Piano Is Fun! When You Have The Right Teacher.

Do you believe in music?

Music is one of the most fun & effective ways to transfer skills necessary to be a successful, contributing, compassionate human being.

Jobs of the future depend on your child’s ability to think.  Because, when the robots come, and they are coming, we all need to be able to think, grow and contribute beyond AI and machine learning.

Learning a musical instrument is training for life and will help with the educational divide between haves and have-nots and teach thinking skills vital to success, now and in the future.

Register your child for music lessons today.

Music education instills compassionate confidence

Park Slope Music Lessons Spring 2015 Recital

I believe music education is vitally important as it teaches one of the most important skills of childhood…confidence.  But it’s not the egotistical, brash arrogance posing as confidence that is plaguing our society.

Rather, we parents want our kids to be a clear channel for intuition and spirit developed by learning the laws of the Universe so perfectly exemplified in music.

We are all vibrating, resonating beings.  Let’s lift ourselves by resonating with the highest vibrations!

Come join us

This Saturday, June 10, 2017, we will host our Spring concerts at the Park Slope Library on 9th Street and 6th Avenue.

We have an 11am show and a 2pm show in the lower level auditorium.  Free and open to the public.  Come check out what your kids and neighbors have been working on for the last few months.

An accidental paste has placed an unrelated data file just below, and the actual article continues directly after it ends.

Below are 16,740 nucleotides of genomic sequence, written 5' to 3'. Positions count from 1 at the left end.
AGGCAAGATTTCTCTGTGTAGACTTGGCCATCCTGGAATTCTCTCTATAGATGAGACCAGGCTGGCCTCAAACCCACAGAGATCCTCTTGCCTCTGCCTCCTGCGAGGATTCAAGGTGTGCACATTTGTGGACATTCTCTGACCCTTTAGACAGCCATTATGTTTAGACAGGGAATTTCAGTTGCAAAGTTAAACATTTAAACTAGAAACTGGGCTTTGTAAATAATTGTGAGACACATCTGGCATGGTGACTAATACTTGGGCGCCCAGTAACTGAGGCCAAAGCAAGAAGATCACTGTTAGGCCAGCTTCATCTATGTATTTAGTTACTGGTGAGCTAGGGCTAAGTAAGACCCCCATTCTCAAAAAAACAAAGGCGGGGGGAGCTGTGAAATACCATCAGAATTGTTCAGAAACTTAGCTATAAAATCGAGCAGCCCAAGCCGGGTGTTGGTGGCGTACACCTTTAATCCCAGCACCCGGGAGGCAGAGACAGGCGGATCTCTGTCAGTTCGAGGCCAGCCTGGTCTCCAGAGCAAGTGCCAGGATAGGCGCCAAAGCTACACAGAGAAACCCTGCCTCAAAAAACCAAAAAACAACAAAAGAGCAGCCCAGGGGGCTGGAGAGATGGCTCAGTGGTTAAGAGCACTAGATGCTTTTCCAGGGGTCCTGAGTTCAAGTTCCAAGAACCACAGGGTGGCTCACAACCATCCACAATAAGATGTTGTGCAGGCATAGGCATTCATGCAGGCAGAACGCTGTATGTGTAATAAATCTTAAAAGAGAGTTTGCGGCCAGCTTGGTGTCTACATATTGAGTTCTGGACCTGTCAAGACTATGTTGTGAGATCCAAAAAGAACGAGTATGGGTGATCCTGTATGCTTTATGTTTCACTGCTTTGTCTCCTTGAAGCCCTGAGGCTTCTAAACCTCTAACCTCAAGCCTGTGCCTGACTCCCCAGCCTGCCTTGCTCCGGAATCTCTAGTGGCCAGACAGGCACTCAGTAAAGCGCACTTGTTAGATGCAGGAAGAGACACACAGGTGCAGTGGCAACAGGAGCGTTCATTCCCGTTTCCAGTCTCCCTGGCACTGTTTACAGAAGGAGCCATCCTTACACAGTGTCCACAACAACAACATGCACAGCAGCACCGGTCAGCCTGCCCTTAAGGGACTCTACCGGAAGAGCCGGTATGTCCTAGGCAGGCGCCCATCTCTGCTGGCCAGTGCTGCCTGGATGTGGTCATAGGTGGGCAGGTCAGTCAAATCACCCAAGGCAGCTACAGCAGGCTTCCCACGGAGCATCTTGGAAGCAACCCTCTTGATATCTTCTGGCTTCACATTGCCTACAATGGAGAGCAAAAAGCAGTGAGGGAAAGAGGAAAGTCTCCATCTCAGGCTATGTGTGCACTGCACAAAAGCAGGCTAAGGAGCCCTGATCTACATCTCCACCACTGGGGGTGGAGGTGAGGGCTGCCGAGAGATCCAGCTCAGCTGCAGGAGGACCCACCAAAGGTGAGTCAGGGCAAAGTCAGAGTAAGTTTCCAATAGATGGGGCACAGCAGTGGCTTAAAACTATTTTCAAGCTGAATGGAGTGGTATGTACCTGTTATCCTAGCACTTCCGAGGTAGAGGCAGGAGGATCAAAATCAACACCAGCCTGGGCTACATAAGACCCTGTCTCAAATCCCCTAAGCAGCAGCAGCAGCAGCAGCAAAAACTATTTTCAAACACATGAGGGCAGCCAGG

We have a diverse and eclectic music program including everything from Bach to Beethoven, Folk Songs to Lady Gaga, classic rock to the blues, original compositions and songs and, of course, music from Disney’s Moana.

Black History Celebration Gig at local hospital, featuring Park Slope teacher Sean Spada!

Recently, one of our teachers, Sean Spada, had an interesting gig…at a hospital!  Held February 8 at Maimonides Medical Center, the event celebrated Black History Month, focused on highlighting influential women, and even featured some employees from the institution for the first time.

 

During the program, staff members represented influential women in the fields of civil rights, politics, literature, athletics, and science. The presentation honored a total of seven members of the black community from the 1940’s through today, including pioneers such as astronaut Mae Jemison and poet Maya Angelou, as well trailblazers like Rosa Parks and Shirley Chisholm.

 

Sean Spada

 

 

The celebration opened with a performance of the song known to many as the Black American National Anthem, “Lift Every Voice and Sing,” by a choir from St. Mark’s Day School. Throughout the evening, songs by revolutionary artists like Whitney Houston and Nina Simone accented the presentation. Accompanied by Spada, artists N’Kenge and Natalie Renee concluded the night with their renditions of “God Bless the Child” and “Minstrel Man.”

 

Congrats to Sean Spada on being involved in such an awesome and meaningful event! Be sure to check out the full article at the Brooklyn Reporter.

http://brooklynreporter.com/story/maimonides-medical-center-honors-women-black-history-month/

Play Piano For Kids, Volume 1 iPad interactive book app is now available

An interactive iPad book for young children with their parents, caregivers
Available now at the Apple App store